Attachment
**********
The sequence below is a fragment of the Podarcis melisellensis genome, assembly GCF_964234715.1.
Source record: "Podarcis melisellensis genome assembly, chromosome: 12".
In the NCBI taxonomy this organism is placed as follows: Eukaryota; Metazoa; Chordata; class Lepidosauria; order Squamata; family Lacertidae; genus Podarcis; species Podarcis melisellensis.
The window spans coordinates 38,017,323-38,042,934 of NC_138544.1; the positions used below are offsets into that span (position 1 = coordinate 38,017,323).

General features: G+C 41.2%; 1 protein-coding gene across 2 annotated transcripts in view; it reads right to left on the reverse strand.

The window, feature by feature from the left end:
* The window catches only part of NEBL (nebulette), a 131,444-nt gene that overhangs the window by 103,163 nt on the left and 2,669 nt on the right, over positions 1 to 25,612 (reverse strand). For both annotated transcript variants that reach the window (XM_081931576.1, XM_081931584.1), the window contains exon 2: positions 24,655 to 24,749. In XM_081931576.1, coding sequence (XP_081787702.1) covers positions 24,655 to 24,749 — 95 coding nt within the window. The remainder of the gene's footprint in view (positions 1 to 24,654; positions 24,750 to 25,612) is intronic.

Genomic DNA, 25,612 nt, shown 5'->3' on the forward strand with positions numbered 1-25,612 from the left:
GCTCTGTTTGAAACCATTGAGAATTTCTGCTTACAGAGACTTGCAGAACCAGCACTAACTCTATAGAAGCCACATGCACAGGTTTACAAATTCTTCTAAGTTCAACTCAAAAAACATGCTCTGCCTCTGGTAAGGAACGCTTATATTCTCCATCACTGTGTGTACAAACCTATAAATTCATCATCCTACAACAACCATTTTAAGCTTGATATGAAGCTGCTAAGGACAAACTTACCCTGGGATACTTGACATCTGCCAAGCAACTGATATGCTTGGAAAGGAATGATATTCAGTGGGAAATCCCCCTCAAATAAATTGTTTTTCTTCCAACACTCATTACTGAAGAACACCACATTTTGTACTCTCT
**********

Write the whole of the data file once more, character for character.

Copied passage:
The sequence below is a fragment of the Podarcis melisellensis genome, assembly GCF_964234715.1.
Source record: "Podarcis melisellensis genome assembly, chromosome: 12".
In the NCBI taxonomy this organism is placed as follows: Eukaryota; Metazoa; Chordata; class Lepidosauria; order Squamata; family Lacertidae; genus Podarcis; species Podarcis melisellensis.
The window spans coordinates 38,017,323-38,042,934 of NC_138544.1; the positions used below are offsets into that span (position 1 = coordinate 38,017,323).

General features: G+C 41.2%; 1 protein-coding gene across 2 annotated transcripts in view; it reads right to left on the reverse strand.

The window, feature by feature from the left end:
* The window catches only part of NEBL (nebulette), a 131,444-nt gene that overhangs the window by 103,163 nt on the left and 2,669 nt on the right, over positions 1 to 25,612 (reverse strand). For both annotated transcript variants that reach the window (XM_081931576.1, XM_081931584.1), the window contains exon 2: positions 24,655 to 24,749. In XM_081931576.1, coding sequence (XP_081787702.1) covers positions 24,655 to 24,749 — 95 coding nt within the window. The remainder of the gene's footprint in view (positions 1 to 24,654; positions 24,750 to 25,612) is intronic.

Genomic DNA, 25,612 nt, shown 5'->3' on the forward strand with positions numbered 1-25,612 from the left:
GCTCTGTTTGAAACCATTGAGAATTTCTGCTTACAGAGACTTGCAGAACCAGCACTAACTCTATAGAAGCCACATGCACAGGTTTACAAATTCTTCTAAGTTCAACTCAAAAAACATGCTCTGCCTCTGGTAAGGAACGCTTATATTCTCCATCACTGTGTGTACAAACCTATAAATTCATCATCCTACAACAACCATTTTAAGCTTGATATGAAGCTGCTAAGGACAAACTTACCCTGGGATACTTGACATCTGCCAAGCAACTGATATGCTTGGAAAGGAATGATATTCAGTGGGAAATCCCCCTCAAATAAATTGTTTTTCTTCCAACACTCATTACTGAAGAACACCACATTTTGTACTCTCT